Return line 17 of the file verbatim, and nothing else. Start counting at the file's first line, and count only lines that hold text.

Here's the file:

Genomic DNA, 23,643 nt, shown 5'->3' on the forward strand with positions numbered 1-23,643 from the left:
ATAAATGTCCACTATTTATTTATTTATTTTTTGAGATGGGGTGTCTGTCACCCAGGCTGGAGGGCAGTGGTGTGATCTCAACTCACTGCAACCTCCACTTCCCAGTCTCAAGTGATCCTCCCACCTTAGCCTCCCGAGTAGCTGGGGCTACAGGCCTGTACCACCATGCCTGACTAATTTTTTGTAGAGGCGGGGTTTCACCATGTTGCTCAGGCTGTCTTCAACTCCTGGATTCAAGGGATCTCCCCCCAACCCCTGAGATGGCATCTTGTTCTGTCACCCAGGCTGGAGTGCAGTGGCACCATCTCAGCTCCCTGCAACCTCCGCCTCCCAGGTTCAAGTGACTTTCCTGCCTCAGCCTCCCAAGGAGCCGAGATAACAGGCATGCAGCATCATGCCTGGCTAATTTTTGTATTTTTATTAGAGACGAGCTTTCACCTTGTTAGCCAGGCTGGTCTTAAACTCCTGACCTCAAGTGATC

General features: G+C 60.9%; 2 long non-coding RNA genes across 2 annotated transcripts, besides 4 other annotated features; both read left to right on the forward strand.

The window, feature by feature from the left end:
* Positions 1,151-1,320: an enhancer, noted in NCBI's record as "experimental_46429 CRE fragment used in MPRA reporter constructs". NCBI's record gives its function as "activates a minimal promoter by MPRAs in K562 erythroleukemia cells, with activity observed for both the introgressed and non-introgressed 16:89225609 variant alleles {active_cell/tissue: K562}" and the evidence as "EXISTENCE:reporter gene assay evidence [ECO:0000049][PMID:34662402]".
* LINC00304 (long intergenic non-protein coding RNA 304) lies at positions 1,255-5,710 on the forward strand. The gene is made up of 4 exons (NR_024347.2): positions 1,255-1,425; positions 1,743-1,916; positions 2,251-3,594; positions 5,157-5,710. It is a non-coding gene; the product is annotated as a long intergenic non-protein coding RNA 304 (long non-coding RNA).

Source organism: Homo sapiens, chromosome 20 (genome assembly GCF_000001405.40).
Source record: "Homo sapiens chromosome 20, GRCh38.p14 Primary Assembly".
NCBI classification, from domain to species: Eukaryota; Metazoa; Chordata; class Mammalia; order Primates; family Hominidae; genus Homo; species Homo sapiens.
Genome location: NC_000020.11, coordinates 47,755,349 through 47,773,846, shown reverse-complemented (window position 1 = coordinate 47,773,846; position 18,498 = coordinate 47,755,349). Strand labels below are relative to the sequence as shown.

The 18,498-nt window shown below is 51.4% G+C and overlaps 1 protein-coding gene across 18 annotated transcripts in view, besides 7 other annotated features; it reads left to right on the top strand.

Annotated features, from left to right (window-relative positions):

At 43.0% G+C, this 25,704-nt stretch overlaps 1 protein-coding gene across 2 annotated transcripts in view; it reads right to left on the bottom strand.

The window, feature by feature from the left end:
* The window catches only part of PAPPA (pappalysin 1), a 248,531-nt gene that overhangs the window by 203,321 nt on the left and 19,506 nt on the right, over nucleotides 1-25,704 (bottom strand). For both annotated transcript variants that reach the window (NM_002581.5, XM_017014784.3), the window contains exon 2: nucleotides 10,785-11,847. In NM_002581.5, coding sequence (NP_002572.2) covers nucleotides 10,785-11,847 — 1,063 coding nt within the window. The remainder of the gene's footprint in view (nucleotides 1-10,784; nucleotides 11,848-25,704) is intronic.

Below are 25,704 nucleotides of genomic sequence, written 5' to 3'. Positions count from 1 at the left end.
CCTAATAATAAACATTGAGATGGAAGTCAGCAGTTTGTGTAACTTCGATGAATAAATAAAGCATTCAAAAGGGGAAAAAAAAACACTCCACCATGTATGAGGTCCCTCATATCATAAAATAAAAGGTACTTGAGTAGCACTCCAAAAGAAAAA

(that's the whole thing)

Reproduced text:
CCTAATAATAAACATTGAGATGGAAGTCAGCAGTTTGTGTAACTTCGATGAATAAATAAAGCATTCAAAAGGGGAAAAAAAAACACTCCACCATGTATGAGGTCCCTCATATCATAAAATAAAAGGTACTTGAGTAGCACTCCAAAAGAAAAA